It is the custom, too, to pity these two unfortunates, who suffered so much. At the risk of being taken for a very heartless man, I must own that I do not pity them much. The two lovers wished for this suffering, they wanted to experience the incomparable sensations of it, and they got enjoyment and profit from this. They knew that they were working for posterity. "Posterity will repeat our names like those of the immortal lovers whose two names are only one at present, like Romeo and Juliette, like Heloise and Abelard. People will never speak of one of us without speaking of the other."
Juliette died at the age of fifteen and Heloise entered a convent. The Venice lovers did not have to pay for their celebrity as dearly as that. They wanted to give an example, to light a torch on the road of humanity. "People shall know my story," writes George Sand. "I will write it. . . . Those who follow along the path I trod will see where it leads." Et nunc erudimini. Let us see for ourselves, and learn.
Their liaison dates from August, 1833.
George Sand was twenty-nine years of age. It was the time of her greatest charm. We must try to imagine the enchantress as she then was. She was not tall and she was delightfully slender, with an extraordinary-looking face of dark, warm colouring. Her thick hair was very dark, and her eyes, her large eyes, haunted Musset for years after.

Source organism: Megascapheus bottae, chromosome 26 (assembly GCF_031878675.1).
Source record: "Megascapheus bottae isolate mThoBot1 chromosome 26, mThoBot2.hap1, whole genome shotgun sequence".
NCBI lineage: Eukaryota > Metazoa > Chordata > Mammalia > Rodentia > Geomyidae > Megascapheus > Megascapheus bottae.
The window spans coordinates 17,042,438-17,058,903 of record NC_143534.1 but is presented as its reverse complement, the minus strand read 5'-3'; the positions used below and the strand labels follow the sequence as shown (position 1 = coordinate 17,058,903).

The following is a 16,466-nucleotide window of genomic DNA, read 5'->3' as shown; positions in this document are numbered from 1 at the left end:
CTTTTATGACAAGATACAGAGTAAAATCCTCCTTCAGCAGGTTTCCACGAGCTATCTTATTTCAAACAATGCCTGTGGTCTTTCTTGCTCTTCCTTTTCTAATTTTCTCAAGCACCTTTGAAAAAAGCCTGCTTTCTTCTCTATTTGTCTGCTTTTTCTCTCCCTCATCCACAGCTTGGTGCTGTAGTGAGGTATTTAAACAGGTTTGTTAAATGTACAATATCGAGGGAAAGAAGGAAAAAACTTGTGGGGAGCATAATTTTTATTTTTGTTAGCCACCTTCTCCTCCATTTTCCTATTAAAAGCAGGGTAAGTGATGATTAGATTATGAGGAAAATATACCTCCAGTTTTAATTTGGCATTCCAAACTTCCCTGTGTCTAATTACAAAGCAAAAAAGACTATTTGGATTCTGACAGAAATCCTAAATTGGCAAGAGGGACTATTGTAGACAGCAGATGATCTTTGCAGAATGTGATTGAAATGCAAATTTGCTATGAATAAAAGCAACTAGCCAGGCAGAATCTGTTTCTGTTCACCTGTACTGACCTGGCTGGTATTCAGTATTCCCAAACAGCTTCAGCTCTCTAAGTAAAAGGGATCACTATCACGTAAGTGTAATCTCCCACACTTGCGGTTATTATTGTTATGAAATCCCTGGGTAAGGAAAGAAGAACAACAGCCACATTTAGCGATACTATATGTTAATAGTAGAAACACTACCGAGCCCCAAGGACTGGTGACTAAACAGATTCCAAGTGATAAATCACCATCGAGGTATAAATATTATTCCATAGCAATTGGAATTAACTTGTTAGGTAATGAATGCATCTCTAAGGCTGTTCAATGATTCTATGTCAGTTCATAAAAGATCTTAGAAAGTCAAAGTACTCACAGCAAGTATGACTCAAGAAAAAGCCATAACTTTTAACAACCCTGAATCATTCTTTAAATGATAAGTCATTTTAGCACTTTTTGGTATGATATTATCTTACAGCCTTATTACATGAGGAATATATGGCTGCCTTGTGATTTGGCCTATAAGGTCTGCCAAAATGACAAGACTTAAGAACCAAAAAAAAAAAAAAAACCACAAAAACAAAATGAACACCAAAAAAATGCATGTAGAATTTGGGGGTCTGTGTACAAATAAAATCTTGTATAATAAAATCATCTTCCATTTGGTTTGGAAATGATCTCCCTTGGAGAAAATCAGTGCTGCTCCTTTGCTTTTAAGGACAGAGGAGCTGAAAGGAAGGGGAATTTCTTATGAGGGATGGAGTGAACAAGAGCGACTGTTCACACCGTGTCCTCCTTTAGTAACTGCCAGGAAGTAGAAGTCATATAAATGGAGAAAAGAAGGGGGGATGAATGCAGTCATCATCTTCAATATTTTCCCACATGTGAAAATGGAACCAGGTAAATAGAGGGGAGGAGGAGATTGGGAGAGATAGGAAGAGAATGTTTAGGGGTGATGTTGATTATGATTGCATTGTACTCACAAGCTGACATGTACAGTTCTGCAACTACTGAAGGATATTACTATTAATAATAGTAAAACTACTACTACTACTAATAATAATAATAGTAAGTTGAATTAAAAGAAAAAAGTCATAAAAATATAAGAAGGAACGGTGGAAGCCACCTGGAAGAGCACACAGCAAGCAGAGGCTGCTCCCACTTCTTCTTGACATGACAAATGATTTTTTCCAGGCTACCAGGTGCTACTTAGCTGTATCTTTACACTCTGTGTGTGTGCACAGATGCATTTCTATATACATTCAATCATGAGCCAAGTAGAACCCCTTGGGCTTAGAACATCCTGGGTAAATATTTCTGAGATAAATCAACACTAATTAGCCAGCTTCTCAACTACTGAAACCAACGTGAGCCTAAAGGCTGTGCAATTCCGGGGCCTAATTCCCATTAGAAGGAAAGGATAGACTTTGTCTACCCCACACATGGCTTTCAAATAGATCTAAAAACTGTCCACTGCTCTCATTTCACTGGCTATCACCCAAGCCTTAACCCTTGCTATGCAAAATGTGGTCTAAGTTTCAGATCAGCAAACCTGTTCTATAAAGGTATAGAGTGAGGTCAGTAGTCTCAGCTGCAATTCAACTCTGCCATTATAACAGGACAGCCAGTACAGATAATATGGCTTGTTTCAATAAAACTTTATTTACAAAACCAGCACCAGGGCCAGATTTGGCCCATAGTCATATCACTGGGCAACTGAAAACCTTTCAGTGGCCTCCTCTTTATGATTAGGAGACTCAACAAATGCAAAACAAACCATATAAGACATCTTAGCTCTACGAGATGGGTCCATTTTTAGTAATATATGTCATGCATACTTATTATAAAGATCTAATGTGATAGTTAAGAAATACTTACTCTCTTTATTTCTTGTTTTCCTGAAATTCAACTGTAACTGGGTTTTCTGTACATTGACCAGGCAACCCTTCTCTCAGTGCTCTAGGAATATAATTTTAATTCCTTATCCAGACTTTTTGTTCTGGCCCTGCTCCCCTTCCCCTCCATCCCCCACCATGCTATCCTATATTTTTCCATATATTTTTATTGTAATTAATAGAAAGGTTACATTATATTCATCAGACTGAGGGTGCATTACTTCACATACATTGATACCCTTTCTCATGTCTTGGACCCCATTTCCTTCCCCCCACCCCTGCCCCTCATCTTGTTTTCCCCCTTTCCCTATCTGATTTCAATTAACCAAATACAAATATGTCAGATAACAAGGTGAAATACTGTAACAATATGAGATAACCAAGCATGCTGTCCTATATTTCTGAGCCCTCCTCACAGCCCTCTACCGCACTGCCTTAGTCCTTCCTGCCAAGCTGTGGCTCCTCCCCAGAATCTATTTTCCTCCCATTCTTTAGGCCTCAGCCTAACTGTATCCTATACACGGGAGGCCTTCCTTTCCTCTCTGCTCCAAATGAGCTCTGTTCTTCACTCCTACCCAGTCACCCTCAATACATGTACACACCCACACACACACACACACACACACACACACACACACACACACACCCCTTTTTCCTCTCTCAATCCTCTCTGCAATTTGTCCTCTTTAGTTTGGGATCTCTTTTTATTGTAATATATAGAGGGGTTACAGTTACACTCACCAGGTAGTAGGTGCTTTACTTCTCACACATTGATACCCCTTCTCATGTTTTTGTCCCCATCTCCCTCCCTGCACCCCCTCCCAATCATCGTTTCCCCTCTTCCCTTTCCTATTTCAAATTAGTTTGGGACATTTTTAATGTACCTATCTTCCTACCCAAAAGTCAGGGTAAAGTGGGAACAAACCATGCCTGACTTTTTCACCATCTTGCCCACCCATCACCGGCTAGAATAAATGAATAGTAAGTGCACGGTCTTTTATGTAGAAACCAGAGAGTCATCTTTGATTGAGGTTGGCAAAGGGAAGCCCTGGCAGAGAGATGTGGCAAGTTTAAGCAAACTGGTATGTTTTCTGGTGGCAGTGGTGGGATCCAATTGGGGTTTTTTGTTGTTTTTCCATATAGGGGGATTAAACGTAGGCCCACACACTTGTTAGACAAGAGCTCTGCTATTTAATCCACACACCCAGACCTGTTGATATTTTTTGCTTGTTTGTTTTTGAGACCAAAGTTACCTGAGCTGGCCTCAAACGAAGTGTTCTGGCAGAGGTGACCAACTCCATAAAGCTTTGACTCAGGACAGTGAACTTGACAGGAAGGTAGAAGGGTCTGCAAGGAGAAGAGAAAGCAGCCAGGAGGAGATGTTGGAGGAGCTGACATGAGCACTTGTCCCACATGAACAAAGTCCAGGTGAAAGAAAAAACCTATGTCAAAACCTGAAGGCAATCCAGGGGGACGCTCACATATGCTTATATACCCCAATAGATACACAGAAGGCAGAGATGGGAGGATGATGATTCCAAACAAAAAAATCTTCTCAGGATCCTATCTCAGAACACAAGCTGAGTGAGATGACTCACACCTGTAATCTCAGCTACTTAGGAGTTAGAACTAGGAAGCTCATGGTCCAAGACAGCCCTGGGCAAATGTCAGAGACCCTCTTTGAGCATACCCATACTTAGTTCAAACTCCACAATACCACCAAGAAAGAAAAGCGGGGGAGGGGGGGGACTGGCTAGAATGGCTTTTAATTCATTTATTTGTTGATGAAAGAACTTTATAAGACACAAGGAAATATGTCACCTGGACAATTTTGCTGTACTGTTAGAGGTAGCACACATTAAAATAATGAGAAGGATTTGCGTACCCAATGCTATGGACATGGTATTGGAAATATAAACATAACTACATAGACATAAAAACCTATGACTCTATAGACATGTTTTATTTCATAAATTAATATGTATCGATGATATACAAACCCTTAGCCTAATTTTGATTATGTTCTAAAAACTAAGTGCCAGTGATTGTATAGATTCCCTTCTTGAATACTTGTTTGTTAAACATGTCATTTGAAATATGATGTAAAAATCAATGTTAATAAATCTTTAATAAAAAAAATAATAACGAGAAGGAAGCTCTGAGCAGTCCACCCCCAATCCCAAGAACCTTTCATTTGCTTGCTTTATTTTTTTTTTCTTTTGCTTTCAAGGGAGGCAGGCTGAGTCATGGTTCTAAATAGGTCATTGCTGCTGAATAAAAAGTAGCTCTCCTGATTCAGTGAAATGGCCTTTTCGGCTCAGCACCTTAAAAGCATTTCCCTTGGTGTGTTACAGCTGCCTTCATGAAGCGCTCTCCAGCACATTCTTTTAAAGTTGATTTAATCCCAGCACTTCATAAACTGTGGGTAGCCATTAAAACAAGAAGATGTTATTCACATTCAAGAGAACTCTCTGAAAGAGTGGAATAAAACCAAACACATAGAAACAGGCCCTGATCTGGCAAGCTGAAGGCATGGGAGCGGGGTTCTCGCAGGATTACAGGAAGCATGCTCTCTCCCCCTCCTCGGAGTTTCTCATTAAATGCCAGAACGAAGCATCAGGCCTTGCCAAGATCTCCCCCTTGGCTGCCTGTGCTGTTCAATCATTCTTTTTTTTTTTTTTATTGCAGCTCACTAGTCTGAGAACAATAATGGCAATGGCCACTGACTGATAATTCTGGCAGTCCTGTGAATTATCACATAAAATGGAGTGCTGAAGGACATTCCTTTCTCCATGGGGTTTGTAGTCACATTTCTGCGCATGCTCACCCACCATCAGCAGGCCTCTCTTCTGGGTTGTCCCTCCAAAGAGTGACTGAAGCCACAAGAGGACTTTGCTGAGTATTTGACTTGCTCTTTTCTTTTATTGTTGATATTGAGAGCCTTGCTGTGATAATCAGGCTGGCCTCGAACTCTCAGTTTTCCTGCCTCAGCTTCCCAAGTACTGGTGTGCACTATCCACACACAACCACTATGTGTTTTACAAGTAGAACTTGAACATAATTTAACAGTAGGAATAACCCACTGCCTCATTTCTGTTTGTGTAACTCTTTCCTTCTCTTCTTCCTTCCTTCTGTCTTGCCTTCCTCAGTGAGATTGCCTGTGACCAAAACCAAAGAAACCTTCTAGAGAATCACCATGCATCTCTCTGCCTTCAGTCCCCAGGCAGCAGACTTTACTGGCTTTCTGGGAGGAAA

"Ote-moi, memoire importune,
And this woman, who could have been loved passionately, merely for her charm as a woman, was a celebrity! She was a woman of genius! Alfred de Musset was twenty-three years old. He was elegant, witty, a flirt, and when he liked he could be irresistible. He had won his reputation by that explosion of gaiety and imagination, Les Contes d'Espagne el d'Italle. He had written some fine poetry, dreamy, disturbing and daring. He had also given Les Caprices de Marianne, in which he figures twice over himself, for he was both Octave the sceptic, the disillusioned man, and Coelio, the affectionate, candid Coelio. He imagined himself Rolla. It was he, and he alone, who should have been styled the sublime boy.
And so here they both are. We might call them Lelia and Stenio, but Lelia was written before the Venice adventure. She was not the reflection of it, but rather the presentiment. This is worthy of notice, but not at all surprising. Literature sometimes imitates reality, but how much more often reality is modelled on literature!
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George Sand, Some Aspects of Her Life and Writings -by- Rene Doumic